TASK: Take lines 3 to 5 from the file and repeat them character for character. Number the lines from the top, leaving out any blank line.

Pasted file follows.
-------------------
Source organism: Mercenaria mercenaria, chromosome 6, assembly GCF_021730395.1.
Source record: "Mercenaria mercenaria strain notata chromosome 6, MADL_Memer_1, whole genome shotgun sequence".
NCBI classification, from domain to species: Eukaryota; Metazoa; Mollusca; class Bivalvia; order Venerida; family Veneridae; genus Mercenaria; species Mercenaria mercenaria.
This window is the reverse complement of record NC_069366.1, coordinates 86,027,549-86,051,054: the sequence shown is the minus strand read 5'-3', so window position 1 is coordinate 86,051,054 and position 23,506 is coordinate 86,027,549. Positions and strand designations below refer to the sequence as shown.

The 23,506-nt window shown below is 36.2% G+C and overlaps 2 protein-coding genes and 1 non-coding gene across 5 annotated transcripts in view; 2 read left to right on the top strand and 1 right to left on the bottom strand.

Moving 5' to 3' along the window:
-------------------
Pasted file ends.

NCBI classification, from domain to species: Eukaryota; Metazoa; Mollusca; class Bivalvia; order Venerida; family Veneridae; genus Mercenaria; species Mercenaria mercenaria.
This window is the reverse complement of record NC_069366.1, coordinates 86,027,549-86,051,054: the sequence shown is the minus strand read 5'-3', so window position 1 is coordinate 86,051,054 and position 23,506 is coordinate 86,027,549. Positions and strand designations below refer to the sequence as shown.

The 23,506-nt window shown below is 36.2% G+C and overlaps 2 protein-coding genes and 1 non-coding gene across 5 annotated transcripts in view; 2 read left to right on the top strand and 1 right to left on the bottom strand.